New York partner Kay Gordon and Philadelphia partner Mary Hansen were quoted in Compliance Intelligence in an article on the Office of Compliance Inspections and Examinations amping up exam data analytics.

The Securities and Exchange Commission examiners are poised to start implementing a "revolutionary" National Exam Analytics Tool (NEAT) that will allow inspectors to process large amounts of firms’ data quickly and generate reports on possible violations.

Rather than looking at a few days or weeks of trading data, as has been typical of SEC exams until now, the program will collect many years’ worth of trading information. Using the tool, which the quantitative team had built in-house, examiners will be able to analyze transactions over multiple years to catch violations such as insider trading, Regulation M violations and front-running. The program would be fairly inexpensive to operate as it pulled information from publicly available databases.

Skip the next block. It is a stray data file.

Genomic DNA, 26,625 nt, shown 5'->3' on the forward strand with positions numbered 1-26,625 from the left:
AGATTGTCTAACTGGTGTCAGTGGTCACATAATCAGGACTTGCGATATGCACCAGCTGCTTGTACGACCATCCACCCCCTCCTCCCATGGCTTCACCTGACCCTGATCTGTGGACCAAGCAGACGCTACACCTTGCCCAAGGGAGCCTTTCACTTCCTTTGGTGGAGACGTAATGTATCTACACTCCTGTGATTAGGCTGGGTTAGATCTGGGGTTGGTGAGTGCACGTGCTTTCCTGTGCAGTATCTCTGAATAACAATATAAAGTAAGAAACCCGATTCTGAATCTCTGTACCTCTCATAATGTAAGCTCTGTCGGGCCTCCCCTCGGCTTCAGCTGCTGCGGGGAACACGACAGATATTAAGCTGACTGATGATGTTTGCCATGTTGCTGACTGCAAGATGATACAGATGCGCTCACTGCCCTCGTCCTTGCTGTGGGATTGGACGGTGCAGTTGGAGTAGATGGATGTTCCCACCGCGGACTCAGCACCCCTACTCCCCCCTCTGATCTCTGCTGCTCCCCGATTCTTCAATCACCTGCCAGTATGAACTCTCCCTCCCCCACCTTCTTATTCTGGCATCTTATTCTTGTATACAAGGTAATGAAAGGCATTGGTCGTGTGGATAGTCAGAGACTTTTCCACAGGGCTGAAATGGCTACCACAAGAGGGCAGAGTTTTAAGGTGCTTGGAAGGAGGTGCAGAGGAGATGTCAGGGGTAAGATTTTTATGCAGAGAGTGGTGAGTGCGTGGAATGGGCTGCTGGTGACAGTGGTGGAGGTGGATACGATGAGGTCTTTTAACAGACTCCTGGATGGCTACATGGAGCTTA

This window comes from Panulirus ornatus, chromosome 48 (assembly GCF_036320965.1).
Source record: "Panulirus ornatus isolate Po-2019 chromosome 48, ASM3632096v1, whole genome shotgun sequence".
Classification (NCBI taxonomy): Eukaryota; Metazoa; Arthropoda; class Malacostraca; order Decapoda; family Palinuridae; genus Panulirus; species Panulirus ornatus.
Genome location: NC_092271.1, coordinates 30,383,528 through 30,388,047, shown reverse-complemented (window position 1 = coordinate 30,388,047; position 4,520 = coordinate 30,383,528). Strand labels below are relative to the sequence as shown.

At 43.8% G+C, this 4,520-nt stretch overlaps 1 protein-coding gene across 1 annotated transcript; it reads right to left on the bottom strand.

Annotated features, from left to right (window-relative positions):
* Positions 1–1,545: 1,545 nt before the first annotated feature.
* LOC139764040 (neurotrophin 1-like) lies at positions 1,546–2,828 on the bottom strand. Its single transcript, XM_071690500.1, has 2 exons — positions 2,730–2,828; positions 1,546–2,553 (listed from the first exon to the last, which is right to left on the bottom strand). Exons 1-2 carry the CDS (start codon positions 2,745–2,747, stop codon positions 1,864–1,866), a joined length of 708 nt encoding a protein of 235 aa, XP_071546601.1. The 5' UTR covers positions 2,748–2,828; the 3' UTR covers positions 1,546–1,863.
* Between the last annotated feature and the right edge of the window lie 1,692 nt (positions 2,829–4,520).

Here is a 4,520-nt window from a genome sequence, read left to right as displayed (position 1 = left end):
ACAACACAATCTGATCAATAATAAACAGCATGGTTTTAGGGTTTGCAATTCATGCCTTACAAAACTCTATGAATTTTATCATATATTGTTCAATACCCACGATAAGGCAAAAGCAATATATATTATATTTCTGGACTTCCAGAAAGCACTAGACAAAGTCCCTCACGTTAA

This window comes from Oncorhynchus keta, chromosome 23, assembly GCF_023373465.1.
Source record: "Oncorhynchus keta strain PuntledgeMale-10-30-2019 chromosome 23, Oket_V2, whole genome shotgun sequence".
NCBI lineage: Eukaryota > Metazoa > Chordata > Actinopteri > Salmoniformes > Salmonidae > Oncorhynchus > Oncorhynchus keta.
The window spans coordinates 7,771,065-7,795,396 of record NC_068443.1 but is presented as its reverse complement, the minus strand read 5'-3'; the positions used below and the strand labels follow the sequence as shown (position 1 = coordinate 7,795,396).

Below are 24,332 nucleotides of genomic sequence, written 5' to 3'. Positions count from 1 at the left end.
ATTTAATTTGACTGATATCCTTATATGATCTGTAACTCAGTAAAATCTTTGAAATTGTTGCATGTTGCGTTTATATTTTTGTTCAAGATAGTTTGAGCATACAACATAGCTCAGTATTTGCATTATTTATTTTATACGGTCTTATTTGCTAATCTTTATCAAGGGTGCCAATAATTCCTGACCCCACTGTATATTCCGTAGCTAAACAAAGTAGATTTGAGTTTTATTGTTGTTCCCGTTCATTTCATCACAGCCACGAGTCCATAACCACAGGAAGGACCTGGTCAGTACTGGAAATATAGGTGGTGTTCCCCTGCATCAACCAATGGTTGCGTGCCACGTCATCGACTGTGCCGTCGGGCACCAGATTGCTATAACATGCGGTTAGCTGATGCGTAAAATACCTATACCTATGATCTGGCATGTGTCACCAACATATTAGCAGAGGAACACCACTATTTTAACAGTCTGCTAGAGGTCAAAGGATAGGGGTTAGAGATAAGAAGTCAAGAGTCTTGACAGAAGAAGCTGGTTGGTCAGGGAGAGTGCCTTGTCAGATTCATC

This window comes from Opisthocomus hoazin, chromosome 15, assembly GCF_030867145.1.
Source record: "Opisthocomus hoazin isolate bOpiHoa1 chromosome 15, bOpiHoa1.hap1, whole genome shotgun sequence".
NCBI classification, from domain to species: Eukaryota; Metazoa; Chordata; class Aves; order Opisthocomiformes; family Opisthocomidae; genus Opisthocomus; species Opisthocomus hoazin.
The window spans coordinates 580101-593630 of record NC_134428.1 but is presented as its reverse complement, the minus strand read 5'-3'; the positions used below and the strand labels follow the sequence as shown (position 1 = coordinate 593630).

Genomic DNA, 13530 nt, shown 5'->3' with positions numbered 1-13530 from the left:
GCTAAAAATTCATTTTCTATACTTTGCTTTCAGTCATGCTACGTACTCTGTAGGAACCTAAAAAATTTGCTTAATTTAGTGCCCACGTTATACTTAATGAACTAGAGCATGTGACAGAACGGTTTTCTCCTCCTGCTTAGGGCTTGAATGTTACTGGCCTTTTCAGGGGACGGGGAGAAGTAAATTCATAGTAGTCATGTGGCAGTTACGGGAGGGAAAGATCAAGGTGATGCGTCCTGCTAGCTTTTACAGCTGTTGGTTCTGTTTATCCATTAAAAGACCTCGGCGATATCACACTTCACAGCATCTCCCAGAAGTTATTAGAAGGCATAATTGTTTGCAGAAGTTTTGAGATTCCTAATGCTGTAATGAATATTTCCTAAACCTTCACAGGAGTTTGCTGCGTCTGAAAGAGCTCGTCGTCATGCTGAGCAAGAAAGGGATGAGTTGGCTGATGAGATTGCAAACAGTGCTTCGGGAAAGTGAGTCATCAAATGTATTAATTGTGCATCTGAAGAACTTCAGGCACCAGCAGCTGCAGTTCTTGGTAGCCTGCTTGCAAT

NEAT will allow inspectors to generate profit-and-loss reports, trade allocation reports, insider trading analysis, and will provide interactive visualization. The tool will enable an inspector at the push of a button to determine which of a firm’s trades were the most profitable and which accounts have performed the best, thus enabling examiners to focus their questions in those areas.

“Hopefully it will streamline the exam process, with the SEC focusing on certain issues as a result of this tool, such as insider trading or accounting issues, where the use of data could be particularly helpful,” said Kay.

Kay continued, "The fear is that it’s going to penalize people who exhibit very strong performance that stands out, and which the SEC in running its searches will view as abnormal returns."

“Given that they’re out there touting that they have this tool, I wouldn’t be surprised to see future enforcement actions in which they mention that they used it in bringing cases," Mary commented.